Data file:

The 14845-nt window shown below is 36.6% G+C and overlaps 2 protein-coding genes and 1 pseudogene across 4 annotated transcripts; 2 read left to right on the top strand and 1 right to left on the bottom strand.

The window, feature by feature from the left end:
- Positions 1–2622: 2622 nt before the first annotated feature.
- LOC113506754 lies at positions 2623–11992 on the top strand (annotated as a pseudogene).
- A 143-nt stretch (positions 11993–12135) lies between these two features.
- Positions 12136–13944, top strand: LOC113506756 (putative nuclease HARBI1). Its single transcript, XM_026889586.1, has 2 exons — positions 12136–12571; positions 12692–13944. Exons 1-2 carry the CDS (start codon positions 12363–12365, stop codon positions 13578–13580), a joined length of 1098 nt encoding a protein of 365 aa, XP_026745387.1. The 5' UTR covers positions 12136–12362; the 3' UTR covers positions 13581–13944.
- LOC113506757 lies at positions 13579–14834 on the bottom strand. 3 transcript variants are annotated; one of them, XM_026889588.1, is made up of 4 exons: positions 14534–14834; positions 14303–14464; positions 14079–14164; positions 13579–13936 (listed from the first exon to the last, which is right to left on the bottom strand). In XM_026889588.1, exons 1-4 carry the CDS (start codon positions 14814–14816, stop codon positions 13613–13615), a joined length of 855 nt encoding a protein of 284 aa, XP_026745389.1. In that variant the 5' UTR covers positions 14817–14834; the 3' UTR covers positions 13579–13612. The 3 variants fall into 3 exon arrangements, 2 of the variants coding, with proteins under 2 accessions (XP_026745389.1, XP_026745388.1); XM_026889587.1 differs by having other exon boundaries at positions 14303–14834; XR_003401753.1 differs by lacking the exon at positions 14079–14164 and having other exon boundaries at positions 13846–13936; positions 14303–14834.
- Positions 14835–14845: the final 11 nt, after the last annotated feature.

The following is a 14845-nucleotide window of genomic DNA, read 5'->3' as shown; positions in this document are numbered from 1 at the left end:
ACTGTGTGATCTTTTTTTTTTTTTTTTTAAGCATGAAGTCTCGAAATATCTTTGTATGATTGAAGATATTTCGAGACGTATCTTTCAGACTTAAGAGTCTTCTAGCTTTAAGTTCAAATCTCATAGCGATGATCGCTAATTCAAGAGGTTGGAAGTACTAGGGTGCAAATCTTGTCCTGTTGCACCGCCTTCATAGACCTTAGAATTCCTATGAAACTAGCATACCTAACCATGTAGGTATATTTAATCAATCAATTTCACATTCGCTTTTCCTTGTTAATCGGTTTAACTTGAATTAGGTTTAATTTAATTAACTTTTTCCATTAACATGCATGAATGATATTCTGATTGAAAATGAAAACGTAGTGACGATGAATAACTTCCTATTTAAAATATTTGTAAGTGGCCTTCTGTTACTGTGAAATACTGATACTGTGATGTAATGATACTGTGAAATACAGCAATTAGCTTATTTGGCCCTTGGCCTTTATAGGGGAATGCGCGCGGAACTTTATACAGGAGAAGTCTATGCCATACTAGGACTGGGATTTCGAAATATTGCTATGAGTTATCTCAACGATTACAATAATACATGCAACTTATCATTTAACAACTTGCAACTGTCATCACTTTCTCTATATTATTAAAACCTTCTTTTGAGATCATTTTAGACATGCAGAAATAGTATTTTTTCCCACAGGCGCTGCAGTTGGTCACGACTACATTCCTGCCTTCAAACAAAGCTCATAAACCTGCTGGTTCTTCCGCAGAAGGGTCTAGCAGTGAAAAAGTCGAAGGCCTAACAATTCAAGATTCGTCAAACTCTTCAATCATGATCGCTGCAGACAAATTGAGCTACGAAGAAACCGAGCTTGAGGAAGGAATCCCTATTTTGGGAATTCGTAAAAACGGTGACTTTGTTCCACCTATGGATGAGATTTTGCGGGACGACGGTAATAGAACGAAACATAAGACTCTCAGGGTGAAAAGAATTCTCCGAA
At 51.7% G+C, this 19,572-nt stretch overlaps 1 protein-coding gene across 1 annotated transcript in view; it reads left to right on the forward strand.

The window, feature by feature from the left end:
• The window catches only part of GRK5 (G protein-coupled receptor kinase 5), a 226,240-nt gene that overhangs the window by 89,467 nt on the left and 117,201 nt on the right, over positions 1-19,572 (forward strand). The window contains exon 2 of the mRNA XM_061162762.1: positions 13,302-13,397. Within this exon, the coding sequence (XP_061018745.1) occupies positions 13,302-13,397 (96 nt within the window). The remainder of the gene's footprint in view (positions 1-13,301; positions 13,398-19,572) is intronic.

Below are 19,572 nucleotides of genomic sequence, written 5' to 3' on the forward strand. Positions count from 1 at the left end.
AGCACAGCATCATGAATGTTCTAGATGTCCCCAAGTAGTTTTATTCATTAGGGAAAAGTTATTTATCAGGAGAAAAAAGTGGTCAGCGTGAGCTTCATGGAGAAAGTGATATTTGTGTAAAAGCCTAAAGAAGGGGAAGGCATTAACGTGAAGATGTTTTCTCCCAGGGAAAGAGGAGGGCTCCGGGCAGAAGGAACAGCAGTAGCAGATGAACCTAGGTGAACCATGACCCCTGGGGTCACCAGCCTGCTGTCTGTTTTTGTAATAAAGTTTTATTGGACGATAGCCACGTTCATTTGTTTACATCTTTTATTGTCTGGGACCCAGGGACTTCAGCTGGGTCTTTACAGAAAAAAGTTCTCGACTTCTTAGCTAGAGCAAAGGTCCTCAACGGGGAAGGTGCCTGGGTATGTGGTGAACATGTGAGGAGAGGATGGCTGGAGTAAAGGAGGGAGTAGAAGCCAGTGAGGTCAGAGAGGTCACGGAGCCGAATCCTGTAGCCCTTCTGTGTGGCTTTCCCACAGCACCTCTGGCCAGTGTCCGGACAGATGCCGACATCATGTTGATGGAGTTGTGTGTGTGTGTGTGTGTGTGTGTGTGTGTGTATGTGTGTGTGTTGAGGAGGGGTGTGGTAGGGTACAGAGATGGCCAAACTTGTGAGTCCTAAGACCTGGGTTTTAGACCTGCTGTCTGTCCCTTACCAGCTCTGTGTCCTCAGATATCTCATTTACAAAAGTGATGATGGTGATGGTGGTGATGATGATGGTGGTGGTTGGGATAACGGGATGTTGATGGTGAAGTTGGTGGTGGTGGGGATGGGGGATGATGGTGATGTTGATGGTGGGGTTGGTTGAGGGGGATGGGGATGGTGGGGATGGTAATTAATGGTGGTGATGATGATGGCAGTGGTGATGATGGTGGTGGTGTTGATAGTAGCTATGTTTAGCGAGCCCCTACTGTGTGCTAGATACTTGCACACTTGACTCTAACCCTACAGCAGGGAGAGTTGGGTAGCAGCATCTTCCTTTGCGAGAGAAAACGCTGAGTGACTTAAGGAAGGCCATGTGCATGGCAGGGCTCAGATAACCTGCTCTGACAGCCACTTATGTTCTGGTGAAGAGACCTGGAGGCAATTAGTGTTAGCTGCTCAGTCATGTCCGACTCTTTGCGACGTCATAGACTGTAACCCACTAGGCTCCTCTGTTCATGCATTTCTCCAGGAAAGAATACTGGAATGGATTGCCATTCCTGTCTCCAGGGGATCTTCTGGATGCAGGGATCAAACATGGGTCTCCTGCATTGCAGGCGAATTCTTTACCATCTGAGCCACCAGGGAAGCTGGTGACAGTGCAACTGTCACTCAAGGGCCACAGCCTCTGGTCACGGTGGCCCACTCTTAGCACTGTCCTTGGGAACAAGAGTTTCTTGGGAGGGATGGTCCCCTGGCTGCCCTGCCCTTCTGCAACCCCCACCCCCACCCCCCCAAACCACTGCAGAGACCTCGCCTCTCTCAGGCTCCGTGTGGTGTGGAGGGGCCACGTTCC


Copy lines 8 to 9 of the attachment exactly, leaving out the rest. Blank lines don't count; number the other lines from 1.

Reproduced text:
- Positions 14835–14845: the final 11 nt, after the last annotated feature.

The following is a 14845-nucleotide window of genomic DNA, read 5'->3' as shown; positions in this document are numbered from 1 at the left end: